Less than four weeks ago, Latinos reshaped the nation's political map and exercised the strength of their political power, both as voters and candidates.
Election 2012 demonstrated the ability of Latino candidates to successfully pursue office in states and communities nationwide. Significant gains were made at the state level for Latino candidates, including several political milestones. Based on analysis by the NALEO Educational Fund, at least 36 states will have approximately 276 Latino state legislators serving in their legislatures starting in 2013, the largest class of Latino state legislators to date.
State Representative Andres Ayala (D) and business owner Art Linares (R) were both elected to the Connecticut State Senate, marking the first time in history that the state will have two Latino State Senators. The state houses of representatives in Maine and Oregon also had notable elections this year, electing Lisa Villa (D) and Jessica Vega Pederson (D), respectively, as their first Latina legislators.
Latino candidates experienced success at the congressional level as well on Election night. The 113th Congress will feature 28 Latinos in the U.S. House of Representatives, making it the largest class in our nation's history. Nine Latinos will serve in the U.S. House for the first time, including former Bernalillo County Commissioner Michelle Lujan Grisham (D), who will be the first Latina from the state of New Mexico to serve as a U.S. Representative.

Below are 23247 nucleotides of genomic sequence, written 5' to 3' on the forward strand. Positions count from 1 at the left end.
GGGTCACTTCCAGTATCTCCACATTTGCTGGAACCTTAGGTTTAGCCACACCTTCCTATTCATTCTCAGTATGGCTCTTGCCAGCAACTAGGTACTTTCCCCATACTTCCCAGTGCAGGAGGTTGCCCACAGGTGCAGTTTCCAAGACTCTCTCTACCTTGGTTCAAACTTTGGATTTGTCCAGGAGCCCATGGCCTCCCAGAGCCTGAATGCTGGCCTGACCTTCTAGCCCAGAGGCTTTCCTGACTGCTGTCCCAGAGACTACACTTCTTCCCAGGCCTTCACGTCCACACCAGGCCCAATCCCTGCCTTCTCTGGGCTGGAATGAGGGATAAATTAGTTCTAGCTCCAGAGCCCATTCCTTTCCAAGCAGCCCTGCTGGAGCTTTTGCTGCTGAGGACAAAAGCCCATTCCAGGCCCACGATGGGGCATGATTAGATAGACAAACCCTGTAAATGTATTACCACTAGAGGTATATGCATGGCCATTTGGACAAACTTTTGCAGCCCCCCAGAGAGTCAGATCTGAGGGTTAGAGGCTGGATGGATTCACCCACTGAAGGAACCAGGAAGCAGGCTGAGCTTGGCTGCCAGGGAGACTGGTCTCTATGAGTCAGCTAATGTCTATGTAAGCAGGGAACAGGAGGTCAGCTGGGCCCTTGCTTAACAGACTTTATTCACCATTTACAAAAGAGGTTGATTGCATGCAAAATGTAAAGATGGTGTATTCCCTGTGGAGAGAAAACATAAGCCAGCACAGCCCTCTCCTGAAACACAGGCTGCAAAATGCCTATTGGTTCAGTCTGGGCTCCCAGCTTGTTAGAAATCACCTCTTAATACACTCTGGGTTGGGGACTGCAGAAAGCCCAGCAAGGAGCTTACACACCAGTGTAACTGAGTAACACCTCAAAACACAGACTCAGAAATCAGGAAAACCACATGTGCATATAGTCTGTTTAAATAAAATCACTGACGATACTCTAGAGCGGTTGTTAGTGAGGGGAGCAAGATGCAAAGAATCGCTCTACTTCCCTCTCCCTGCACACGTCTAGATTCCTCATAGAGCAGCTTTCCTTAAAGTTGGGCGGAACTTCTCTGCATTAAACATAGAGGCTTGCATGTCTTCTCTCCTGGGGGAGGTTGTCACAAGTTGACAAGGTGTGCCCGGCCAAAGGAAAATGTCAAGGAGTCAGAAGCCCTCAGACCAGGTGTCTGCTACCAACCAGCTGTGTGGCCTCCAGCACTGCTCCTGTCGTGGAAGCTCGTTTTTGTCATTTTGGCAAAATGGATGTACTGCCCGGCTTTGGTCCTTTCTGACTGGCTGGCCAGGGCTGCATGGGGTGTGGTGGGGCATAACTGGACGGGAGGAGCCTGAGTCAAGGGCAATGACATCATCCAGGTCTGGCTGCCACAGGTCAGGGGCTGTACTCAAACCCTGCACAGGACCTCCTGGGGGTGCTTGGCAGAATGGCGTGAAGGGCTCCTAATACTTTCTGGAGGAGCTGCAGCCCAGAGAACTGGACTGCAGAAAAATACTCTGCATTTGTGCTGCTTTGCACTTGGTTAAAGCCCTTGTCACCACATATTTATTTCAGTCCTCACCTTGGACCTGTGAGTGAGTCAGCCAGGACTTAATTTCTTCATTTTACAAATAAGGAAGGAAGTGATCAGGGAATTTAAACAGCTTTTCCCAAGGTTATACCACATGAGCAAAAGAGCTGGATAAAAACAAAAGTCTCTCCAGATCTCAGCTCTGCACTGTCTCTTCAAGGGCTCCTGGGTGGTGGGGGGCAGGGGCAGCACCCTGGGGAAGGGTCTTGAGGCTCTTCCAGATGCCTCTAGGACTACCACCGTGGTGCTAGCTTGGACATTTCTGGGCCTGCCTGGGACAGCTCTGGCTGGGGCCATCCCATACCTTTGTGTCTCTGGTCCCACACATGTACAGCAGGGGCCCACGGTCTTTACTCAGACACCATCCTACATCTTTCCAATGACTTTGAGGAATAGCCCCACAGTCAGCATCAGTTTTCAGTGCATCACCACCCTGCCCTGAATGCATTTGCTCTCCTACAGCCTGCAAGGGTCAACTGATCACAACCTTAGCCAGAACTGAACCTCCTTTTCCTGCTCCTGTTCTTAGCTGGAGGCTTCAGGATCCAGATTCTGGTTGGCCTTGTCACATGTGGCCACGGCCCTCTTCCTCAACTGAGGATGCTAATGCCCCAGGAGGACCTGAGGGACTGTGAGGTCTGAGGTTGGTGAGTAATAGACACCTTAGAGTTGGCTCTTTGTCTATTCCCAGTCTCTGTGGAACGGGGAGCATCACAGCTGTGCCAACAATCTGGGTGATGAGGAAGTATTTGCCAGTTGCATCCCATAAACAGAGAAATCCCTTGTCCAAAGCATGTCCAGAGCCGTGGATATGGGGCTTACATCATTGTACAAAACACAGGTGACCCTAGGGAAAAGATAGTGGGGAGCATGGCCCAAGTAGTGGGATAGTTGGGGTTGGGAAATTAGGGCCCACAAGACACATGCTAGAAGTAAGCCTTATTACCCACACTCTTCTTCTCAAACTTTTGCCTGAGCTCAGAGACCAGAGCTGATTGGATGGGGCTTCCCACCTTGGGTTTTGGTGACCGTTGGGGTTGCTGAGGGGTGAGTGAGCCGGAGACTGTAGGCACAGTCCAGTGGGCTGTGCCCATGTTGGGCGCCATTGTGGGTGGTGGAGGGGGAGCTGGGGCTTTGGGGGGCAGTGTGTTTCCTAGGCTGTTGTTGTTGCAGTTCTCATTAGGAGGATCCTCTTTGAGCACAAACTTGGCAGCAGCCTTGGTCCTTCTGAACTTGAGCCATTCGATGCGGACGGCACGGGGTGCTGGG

The U.S. Senate in the 113th Congress will include three Latinos. Former Texas Solicitor General Ted Cruz (R) will join reelected Senator Robert Menendez (D-N.J.) and Marco Rubio (R-Fla.), making history on Election night by becoming the first Latino to represent Texas in the U.S. Senate.
Latino political leaders are also making strides at the highest levels of leadership within the parties. Sen.-elect Cruz, the Tea Party backed Cuban-American and accomplished attorney, was recently tapped to serve as vice chairman of Grass Roots and Outreach for the National Republican Senatorial Committee.
Today, seasoned U.S. Rep. Xavier Becerra was elected Chair of the Democratic Caucus in the U.S. House of Representatives. U.S. Rep. Becerra is a former Congressional Hispanic Caucus Chair and the first Latino to serve on the powerful Ways and Means Committee. U.S. Rep. Becerra will be the second Latino to serve in this position, following now U.S. Sen. Robert Menendez.
Increased representation in the leadership ranks goes beyond party politics, and is an important component of political participation. The inclusion of both Sen.-elect Cruz and U.S. Rep. Becerra within their respective parties in leadership roles would mean that Latinos would have a voice at the highest levels of policymaking.
Election 2012 proved that the political influence of Latinos is growing. Yet, despite the strides made during election 2012 to ensure that Latino representation at the state and congressional levels is beginning to mirror the demographics of our country, there is still much work to be done.
Looking forward, the role of the Latino electorate will continue to be pivotal, 2012 was an historic year for Latino legislators and the Latino community, and we know there is much more to come from the nation's second largest and fastest growing population group.
Arturo Vargas is the Executive Director of the National Association of Latino Elected and Appointed Officials (NALEO), the leadership organization of the nation's more than 6,000 Latino elected and appointed officials.
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